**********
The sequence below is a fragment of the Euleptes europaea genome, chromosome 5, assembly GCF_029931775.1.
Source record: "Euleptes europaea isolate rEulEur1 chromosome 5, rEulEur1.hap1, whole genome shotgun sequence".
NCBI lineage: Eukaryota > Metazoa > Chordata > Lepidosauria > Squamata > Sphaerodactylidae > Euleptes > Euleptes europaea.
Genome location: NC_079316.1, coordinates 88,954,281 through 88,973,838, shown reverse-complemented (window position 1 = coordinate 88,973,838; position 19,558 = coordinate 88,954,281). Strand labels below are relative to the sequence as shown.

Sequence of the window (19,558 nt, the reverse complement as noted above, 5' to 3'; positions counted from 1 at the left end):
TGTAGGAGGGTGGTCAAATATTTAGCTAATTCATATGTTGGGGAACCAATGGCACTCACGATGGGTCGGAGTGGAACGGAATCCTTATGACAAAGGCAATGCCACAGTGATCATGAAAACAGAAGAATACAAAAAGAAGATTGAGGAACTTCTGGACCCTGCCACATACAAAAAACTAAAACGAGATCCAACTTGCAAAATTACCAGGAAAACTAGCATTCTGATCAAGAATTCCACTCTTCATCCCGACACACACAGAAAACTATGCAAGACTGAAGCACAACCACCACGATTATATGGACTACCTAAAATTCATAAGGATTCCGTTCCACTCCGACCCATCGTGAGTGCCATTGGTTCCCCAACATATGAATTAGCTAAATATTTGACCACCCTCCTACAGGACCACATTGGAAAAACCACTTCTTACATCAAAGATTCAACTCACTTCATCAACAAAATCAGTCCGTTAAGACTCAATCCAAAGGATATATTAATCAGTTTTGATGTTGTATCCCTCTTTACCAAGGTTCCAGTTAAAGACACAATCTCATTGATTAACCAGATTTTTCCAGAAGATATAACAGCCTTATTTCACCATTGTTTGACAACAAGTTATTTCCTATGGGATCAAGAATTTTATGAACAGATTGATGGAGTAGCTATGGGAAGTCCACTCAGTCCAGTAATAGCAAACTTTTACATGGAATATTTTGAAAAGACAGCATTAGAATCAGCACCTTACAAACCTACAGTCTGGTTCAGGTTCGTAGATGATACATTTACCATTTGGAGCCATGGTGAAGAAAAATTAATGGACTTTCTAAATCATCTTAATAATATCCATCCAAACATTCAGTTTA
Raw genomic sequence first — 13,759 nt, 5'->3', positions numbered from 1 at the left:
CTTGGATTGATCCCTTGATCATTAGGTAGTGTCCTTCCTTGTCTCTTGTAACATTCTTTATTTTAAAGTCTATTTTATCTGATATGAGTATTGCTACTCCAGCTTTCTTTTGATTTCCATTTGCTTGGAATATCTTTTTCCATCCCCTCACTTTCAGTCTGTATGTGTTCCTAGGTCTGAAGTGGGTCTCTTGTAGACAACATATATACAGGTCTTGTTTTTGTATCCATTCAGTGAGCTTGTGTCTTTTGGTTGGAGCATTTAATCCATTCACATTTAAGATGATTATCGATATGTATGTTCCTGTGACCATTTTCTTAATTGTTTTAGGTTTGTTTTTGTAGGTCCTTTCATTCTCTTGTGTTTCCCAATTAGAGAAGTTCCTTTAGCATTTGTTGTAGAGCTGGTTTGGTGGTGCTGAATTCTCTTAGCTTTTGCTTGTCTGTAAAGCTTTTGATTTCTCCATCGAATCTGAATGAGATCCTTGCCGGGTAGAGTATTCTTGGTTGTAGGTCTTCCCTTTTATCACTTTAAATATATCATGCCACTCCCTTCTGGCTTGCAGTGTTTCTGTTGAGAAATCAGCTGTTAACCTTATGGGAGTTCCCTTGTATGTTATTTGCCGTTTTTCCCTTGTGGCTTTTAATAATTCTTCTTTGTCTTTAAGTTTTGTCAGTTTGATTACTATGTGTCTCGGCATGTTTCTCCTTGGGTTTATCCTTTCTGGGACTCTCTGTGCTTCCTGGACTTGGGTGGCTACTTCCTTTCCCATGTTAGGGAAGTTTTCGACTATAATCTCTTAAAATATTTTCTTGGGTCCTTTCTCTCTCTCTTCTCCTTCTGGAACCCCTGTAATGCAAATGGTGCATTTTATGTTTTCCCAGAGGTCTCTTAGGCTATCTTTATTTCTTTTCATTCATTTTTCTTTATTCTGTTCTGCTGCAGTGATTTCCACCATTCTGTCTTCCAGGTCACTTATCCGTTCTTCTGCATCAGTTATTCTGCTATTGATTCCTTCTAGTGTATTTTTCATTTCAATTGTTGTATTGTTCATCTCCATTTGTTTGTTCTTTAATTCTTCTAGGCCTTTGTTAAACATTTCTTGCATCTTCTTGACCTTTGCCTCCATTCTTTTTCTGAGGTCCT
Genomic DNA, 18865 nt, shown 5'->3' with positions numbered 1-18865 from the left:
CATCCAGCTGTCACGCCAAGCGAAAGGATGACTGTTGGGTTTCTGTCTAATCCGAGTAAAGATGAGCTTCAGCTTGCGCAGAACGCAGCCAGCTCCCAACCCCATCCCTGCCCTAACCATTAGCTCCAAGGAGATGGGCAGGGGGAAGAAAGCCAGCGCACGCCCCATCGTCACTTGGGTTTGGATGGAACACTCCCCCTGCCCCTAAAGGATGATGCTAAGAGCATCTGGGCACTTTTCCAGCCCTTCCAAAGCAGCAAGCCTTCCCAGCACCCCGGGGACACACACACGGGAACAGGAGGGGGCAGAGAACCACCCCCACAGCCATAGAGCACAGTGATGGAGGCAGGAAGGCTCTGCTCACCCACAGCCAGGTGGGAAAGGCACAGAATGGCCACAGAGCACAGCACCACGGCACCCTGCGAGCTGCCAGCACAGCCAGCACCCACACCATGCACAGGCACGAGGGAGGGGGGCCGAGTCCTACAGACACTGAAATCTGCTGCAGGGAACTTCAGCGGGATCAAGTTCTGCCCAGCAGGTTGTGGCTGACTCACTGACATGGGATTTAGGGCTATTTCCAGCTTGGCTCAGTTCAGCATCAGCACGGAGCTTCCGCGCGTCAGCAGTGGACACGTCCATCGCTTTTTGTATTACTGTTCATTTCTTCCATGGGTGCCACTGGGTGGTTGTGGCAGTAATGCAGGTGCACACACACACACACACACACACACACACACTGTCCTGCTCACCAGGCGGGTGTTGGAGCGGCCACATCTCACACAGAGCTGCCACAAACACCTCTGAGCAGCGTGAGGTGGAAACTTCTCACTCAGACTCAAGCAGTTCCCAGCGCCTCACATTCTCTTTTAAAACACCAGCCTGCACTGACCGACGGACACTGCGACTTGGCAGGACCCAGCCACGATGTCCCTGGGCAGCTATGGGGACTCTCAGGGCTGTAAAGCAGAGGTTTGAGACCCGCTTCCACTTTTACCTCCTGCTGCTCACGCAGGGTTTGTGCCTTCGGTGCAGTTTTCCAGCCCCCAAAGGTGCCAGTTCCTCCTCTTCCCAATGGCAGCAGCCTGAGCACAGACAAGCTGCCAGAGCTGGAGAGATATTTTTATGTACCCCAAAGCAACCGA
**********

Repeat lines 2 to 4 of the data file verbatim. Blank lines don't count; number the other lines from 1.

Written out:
Source record: "Euleptes europaea isolate rEulEur1 chromosome 5, rEulEur1.hap1, whole genome shotgun sequence".
NCBI lineage: Eukaryota > Metazoa > Chordata > Lepidosauria > Squamata > Sphaerodactylidae > Euleptes > Euleptes europaea.
Genome location: NC_079316.1, coordinates 88,954,281 through 88,973,838, shown reverse-complemented (window position 1 = coordinate 88,973,838; position 19,558 = coordinate 88,954,281). Strand labels below are relative to the sequence as shown.